It can’t get more imaginary than this.
19/09/2011 § 1 Comment
At first, I was a bit upset when we started learning about complex solutions because it meant that we could really no longer just write a simple “No Solution” as an answer for certain problems. Admittedly, I’m still a bit upset that there’s a bit more math to the work I’ll have to do during certain problems that involve finding the square root of negative numbers. The good part is that the concept of using i isn’t too hard; it simply takes a bit of time for me to find out what i-to-the-power-of-something will equal but usually I get it quickly.
One very good reason to have complex solutions is because the fact that it’s used commonly nowadays is sure sign of the potential of a human’s mental capacity. According to BetterExplained.com, “it is a testament to our mental potential that today’s children are expected to understand ideas that once confounded ancient mathematicians.” Also, although complex numbers are theoretical numbers that humans invent, they are useful and they fill in the blanks of numbers and ideas we don’t know how to explain completely. A little like negatives, there was a concept that was confusing and mathematicians in the past invented negatives or complex numbers to explain that concept as best as possible.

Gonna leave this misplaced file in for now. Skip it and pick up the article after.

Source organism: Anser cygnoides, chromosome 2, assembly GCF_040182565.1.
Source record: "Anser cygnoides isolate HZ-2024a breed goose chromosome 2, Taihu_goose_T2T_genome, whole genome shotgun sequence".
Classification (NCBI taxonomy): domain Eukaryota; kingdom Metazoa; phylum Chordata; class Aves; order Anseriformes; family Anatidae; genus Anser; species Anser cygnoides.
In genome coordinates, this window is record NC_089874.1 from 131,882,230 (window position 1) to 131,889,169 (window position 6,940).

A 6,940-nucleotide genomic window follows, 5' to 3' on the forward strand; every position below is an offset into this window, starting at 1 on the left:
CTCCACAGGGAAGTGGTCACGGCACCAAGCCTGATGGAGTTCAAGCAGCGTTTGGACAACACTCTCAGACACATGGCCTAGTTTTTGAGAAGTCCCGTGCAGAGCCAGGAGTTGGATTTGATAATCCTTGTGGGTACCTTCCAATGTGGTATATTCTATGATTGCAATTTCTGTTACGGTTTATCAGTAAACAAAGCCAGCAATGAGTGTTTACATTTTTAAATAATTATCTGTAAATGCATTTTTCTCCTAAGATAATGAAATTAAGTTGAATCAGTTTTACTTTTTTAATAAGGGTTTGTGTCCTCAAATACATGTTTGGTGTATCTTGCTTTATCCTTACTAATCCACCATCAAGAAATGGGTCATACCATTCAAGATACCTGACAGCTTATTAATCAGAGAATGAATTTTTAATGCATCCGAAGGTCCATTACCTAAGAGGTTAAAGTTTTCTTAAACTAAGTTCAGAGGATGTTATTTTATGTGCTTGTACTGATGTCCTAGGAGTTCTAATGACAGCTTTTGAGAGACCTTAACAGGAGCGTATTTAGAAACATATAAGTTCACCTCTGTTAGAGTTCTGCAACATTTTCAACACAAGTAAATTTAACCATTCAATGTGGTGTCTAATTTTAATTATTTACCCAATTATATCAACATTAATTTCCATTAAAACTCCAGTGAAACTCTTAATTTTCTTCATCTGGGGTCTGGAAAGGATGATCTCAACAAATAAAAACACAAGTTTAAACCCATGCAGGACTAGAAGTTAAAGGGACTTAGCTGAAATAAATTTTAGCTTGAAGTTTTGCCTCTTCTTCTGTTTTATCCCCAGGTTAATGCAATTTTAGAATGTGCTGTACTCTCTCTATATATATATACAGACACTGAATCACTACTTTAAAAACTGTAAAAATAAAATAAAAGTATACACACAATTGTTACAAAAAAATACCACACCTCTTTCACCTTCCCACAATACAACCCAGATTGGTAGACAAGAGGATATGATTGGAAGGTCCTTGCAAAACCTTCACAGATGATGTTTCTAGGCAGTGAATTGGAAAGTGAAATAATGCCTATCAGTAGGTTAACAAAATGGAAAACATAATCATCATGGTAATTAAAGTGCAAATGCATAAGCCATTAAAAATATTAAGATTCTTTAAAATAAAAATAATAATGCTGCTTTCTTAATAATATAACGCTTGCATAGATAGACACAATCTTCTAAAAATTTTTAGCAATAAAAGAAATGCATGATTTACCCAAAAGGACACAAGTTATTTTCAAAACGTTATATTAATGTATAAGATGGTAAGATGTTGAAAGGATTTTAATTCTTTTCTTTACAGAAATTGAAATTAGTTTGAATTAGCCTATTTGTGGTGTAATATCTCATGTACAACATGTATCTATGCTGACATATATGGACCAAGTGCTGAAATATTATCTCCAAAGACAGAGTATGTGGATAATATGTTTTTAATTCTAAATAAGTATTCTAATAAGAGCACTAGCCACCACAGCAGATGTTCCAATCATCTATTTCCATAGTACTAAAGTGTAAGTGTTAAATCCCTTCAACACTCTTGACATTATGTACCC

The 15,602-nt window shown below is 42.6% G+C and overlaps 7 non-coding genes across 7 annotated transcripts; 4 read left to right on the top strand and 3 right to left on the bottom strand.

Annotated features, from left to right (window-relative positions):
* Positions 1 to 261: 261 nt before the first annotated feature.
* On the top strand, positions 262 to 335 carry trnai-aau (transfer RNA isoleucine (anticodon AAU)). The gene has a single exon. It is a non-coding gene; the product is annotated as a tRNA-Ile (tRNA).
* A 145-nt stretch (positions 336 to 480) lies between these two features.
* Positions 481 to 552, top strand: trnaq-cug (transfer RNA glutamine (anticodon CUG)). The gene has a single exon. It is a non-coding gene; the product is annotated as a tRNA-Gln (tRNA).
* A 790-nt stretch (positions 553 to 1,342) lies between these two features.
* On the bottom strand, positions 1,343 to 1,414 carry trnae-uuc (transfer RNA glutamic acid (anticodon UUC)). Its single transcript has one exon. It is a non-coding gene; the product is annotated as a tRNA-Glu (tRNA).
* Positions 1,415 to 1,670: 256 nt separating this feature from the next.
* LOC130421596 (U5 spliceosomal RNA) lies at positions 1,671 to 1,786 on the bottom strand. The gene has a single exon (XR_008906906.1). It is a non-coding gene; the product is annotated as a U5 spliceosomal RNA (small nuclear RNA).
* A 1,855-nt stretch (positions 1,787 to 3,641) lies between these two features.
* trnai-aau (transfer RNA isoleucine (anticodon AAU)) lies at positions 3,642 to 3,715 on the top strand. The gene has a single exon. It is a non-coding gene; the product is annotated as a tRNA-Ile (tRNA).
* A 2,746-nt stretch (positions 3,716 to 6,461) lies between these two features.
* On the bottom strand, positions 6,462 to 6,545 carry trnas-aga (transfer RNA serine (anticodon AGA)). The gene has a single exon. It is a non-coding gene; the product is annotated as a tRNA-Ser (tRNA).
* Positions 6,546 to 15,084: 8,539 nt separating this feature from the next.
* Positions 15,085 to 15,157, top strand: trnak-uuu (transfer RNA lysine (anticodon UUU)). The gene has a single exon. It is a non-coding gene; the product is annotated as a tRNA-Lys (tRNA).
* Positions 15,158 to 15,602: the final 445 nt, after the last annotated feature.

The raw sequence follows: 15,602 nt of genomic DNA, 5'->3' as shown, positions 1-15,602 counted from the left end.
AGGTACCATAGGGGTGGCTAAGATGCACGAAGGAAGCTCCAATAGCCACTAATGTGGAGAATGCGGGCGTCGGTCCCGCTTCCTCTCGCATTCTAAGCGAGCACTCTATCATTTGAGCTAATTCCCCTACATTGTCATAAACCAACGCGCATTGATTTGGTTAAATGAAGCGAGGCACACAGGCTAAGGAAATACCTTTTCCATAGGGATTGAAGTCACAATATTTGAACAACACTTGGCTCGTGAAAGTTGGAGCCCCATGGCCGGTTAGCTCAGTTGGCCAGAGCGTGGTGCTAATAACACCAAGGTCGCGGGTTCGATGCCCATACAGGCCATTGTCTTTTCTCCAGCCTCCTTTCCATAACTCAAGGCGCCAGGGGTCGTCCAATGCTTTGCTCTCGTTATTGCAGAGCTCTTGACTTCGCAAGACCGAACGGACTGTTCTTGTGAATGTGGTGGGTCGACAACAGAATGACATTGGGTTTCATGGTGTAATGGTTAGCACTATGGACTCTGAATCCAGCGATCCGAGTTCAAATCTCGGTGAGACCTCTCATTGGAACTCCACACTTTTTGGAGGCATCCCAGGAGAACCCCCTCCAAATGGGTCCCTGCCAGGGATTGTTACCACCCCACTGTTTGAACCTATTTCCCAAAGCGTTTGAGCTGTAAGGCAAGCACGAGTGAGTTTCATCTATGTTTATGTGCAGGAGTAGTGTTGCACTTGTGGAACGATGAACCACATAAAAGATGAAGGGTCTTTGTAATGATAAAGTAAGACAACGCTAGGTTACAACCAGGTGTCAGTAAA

Also, complex numbers are useless when calculating headings and orientations (North, East, South, West). Again derived from the information from BetterExplained.com, instead of using cosine or sine, one can use complex numbers to find directions easily. (See the article for the actual explanation.)
I would think that using complex solutions in a quadratic simplifies a quadratic more. Instead of leaving the quadratic in its form with a negative in the discriminant, we could use i to simply it a little more and end the equation with two answers using that contain i. It’s more work but in my opinion, I think it cleans up the equation instead of leaving lots of numbers in there.